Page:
For the men turned out to be Arabs from Algeria, Morocco, Syria, Jordan, Palestine. Not an Iraqi was among them. The Baathist militiamen, the Republican Guard, the greasy Iraqi intelligence men, the so-called Saddam Fedayeen had all left their posts and crept home. Only the foreign Arabs, like the Frenchmen of the Nazi Charlemagne Division in 1945 Berlin, fought on. At the end, many Iraqis had shunned these men and a group of them had turned up to sit outside the lobby of the Palestine Hotel, pleading to journalists for help in returning home.


For me, IMHO, I am happy that Iraqi children don't have to hear the bombs or have their parents worry about their safety.

Still... this commentary, like some of his others the past 2-3 days, just brings me to wonder: indeed, what next?

This has been a war of 'history repeating itself' and I hope it doesn't in this case, but then that would be naive of me, wouldn't it?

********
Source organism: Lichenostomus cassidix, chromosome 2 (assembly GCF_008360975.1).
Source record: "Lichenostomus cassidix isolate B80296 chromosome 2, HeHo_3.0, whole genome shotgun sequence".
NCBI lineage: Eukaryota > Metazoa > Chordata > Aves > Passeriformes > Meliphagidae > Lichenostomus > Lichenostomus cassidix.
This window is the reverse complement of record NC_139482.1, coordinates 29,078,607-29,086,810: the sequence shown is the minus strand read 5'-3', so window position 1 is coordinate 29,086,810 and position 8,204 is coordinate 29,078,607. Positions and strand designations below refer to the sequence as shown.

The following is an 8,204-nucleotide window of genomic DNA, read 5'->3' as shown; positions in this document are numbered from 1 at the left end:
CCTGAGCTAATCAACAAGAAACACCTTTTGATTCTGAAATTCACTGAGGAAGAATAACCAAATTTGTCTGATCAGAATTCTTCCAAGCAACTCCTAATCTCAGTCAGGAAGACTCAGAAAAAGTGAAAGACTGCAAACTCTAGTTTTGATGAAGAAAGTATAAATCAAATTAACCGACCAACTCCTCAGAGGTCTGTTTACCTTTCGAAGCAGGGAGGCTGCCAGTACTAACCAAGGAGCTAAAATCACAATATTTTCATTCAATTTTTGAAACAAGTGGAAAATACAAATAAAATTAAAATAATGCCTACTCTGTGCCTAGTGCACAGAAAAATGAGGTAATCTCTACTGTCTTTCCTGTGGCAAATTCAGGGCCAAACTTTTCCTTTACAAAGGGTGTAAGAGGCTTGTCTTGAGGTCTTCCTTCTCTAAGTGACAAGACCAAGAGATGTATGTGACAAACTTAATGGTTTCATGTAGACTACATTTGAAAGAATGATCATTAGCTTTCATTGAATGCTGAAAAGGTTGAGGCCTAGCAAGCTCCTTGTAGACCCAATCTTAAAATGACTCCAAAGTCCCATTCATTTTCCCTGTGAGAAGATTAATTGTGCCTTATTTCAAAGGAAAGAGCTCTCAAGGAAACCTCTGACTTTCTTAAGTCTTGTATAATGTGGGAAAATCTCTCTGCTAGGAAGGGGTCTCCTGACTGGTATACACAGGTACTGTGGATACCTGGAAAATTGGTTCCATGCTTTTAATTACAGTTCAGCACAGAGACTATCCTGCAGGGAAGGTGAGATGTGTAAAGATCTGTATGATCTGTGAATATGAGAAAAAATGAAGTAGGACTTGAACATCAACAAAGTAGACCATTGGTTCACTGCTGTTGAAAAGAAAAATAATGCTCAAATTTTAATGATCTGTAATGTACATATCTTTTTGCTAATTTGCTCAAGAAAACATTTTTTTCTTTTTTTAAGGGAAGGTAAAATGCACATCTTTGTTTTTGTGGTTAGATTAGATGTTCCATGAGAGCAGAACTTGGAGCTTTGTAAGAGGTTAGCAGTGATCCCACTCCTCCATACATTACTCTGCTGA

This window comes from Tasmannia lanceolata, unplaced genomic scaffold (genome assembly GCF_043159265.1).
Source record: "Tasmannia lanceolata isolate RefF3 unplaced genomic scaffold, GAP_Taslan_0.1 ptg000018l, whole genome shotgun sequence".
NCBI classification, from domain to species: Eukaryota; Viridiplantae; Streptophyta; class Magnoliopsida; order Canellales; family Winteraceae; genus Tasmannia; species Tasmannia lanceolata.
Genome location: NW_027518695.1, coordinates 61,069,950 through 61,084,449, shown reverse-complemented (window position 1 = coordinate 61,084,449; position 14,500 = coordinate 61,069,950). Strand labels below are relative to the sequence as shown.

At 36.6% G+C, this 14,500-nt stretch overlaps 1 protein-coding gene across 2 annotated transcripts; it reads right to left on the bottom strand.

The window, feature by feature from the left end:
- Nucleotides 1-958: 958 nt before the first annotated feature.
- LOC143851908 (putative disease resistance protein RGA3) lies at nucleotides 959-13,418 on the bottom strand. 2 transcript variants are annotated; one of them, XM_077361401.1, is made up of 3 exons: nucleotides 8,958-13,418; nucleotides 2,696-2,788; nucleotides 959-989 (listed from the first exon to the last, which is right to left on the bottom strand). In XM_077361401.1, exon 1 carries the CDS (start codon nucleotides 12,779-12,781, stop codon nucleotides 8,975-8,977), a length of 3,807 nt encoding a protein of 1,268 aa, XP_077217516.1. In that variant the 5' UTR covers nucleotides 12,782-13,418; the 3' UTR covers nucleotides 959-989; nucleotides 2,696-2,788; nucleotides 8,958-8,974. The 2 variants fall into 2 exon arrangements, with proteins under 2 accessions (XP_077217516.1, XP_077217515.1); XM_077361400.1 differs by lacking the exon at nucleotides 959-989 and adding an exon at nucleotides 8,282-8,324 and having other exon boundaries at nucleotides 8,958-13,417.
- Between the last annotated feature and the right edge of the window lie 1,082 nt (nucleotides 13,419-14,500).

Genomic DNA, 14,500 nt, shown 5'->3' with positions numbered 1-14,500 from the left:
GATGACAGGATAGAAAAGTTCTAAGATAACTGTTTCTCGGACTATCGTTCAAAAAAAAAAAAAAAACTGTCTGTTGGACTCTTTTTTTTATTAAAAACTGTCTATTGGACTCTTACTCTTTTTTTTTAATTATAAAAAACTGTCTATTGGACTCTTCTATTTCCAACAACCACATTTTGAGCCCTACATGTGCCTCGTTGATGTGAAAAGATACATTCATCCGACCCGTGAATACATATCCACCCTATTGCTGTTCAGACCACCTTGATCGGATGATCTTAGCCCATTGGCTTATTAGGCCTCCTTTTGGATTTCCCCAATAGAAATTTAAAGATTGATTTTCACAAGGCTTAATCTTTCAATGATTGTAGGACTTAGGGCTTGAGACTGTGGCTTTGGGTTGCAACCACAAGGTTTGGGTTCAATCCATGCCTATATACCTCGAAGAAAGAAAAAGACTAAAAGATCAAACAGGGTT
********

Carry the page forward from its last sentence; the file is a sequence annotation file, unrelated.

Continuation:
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Mishei
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posted 10 April 2003 09:18 AM      Profile for Mishei     Send New Private Message      Edit/Delete Post
I too hope that history will not repeat. I am somewhat lulled by the fact that there has not been the popular uprising either amongst Arab regimes or it's grassroots population in support of Saddam.

Many (myself included) thought that the the USA would be spurned and suicide bombings along with indiginous guerrrila warfare would be the order of the new day. So far the Americans seem to be welcomed. Let's see what the next few weeks bring.


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Michelle
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posted 10 April 2003 10:07 AM      Profile for Michelle   Author's Homepage     Send New Private Message      Edit/Delete Post
Yes, let's hope the Arab population in the region remains cowed and compliant in the face of American imperialism in the region.

(BTW, this is not to say that I hope that we start to see suicide bombings and unrest. I'm just saying that basically what we are hoping for (peace in the region) will not happen because the Arab people are free and happy, but because they are cowed and beaten and taken over. And I don't want Mishei to think I'm putting words in his mouth with the above statement, because I know that wasn't his intent when he made his comment.)